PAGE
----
Anosmia, or loss of smell, is one of the most recently confirmed symptoms of COVID-19. From data collected up to this point, loss of smell is not that uncommon of a symptom of COVID-19 as one would think. Approximately 2 out of 3 or 30% of confirmed Coronavirus cases experienced some degree of loss of smell, based on data from South Korea, China, Germany and Italy. See source. Affected individuals report partial to total loss of smell lasting from under a week to up to 3 weeks or more. According to reports, Coronavirus-associated loss of smell appears early in the infection and can be considered one of the earliest signs of COVID-19. In addition to this, it is often also one of the few symptoms present in mild forms of the disease, if not the only one. See the complete list of COVID-19 symptoms.
The loss of smell can be explained by, first, inflammation produced at the level of the nasal passages. It is known that the nose is one of the most common points of entry of 2019-nCov or SARS-CoV-2, aka the novel Coronavirus. Cells in the nose are also filled with ACE2 receptors to which the virus attaches, meaning the novel Coronavirus does produce infection at the level of the nose in incipient stages. This results in inflammation that can lead to loss of smell. Moreover, as the immune system activates, inflammatory cytokines are produced as part of the immune system response, adding to the inflammation and contributing to the symptom.
Of all the atypical symptoms of COVID-19, loss of smell is likely the most disputed. Anosmia has been generously documented in scientific literature and some of the most likely triggers for it are respiratory infections, particularly respiratory infections of viral origin such as the common cold or COVID-19. Interestingly enough, the common cold, which is a viral respiratory infection just like COVID-19, largely caused by rhinoviruses (up to 80%) and coronaviruses other than the novel Coronavirus (up to 15%), also presents with loss of smell as a defining symptom. For this reason, a lot of people refuse to accept anosmia as an early symptom indicative of COVID-19, attributing it to the common cold or other more common respiratory infections. Their reasoning is largely based on the fact that COVID-19 is a serious disease, whereas the common cold isn’t, so if the symptoms aren’t severe, it can’t be COVID.
Add the fact that the current pandemic overlaps with the spring season and related seasonal allergies, whose more defining symptoms are a runny nose, nasal congestion, red, watery, itchy eyes and loss of taste and smell, unless tested and confirmed with COVID-19, people with mild symptoms such as a headache or some degree of loss of smell might go undiagnosed. Also see the Difference between Allergy, Cold, Flu, Sinus Infection.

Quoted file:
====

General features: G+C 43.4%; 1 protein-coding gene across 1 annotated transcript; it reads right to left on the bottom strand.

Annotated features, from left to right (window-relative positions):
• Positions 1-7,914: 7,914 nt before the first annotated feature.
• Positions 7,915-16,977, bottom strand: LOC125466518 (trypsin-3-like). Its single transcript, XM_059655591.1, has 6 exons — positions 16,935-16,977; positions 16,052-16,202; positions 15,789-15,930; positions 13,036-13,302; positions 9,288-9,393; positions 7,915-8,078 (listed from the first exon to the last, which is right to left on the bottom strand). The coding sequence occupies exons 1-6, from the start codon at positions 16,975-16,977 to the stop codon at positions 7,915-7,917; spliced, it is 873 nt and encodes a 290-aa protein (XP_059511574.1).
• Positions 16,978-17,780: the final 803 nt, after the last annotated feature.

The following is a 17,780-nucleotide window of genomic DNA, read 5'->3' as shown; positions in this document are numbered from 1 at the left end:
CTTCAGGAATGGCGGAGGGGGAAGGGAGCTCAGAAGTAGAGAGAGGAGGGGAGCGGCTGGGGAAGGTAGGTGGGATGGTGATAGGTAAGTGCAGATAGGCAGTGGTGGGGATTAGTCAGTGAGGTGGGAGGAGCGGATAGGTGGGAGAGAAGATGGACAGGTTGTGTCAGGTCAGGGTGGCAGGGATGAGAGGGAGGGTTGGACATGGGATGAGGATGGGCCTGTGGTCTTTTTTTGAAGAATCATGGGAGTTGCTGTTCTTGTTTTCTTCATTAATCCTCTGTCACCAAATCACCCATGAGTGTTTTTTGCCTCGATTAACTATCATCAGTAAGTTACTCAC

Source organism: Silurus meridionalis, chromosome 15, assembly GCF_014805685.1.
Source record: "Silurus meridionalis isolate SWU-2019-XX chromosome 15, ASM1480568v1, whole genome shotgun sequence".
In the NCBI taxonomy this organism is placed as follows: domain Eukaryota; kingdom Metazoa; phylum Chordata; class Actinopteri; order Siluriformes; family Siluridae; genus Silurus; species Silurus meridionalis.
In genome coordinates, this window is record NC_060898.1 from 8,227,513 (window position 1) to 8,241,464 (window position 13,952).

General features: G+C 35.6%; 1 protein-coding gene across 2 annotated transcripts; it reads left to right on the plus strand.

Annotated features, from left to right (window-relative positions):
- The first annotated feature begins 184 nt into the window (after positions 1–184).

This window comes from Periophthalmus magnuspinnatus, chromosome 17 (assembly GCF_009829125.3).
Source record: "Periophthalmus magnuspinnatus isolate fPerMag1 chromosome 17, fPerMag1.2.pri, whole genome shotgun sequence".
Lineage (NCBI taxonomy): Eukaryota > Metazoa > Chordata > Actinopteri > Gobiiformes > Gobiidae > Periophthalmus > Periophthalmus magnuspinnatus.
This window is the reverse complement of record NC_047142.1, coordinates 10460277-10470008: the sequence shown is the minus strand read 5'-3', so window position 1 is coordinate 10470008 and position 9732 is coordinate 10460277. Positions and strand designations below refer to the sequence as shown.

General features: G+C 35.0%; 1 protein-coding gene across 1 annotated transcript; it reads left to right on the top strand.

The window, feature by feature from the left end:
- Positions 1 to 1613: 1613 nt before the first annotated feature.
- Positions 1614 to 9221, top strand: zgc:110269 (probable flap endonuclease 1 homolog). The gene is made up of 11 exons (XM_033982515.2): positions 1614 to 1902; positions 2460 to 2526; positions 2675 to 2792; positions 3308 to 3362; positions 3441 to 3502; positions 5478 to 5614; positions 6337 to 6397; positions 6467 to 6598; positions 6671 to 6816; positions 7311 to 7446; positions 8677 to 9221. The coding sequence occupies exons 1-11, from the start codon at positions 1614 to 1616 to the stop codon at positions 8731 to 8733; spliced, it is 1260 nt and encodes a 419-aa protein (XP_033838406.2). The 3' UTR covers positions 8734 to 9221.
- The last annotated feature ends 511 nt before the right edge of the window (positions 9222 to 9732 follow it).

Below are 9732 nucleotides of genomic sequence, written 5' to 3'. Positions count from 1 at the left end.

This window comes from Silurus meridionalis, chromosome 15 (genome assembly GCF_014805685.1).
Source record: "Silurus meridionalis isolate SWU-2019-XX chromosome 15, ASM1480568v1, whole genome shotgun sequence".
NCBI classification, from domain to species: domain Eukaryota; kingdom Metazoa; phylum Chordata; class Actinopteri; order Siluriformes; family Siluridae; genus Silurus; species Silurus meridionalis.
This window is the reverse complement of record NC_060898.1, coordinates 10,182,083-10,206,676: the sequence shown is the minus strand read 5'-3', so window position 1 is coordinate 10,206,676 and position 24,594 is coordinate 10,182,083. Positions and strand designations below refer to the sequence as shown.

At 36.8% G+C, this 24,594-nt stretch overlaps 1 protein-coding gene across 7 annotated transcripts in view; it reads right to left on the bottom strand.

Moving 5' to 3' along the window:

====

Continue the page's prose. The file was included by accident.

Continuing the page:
(4) Loss of taste
If you’ve experienced a sudden loss of taste sometime in the past few months, or just haven’t been able to taste much of anything at one point or another during the current pandemic, there are a few causes you can consider, including the common cold, the flu, sinusitis, pharyngitis or a sore throat, seasonal allergies and the novel Coronavirus infection. In the initial stages, the Coronavirus infection is limited to the upper respiratory tract which includes the nose and throat. It stands to reason that the mouth and taste perception can also be affected since they’re right where the action is.
While one of the symptoms considered atypical for Coronavirus, loss of taste is actually not as unusual as one would think. For one, taste perception is affected by the ability to smell which basically means we can taste (things) better if we are also able to smell well. If the olfactory senses are impacted by the Coronavirus infection, and they are, there will also be a reduced ability to taste.
A likely explanation for the loss of taste with COVID-19 is the virus’ nervous system involvement. More exactly, the novel Coronavirus, 2019-nCov or SARS-CoV-2, produces infection by biding to cells that have an ACE2 receptor (the angiotensin-converting enzyme 2). ACE2 receptors are found throughout the brain tissue and allow the virus to enter the nervous system. By producing infection in nerve cells of the cerebral cortex which are responsible, among other things, for perception (taste, smell, sight, sound, touch etc.), the novel Coronavirus impacts our ability to taste. Infected cells no longer respond to stimuli correctly and the gustatory perception is impacted. This results in lowered ability to taste, distortions of taste perception and even complete lack of taste. However, the loss of taste due to COVID-19 is temporary. The unusual or atypical symptom is actually considered by some to be a sign of mild disease and has been reported in mild forms of COVID-19 along with loss of smell.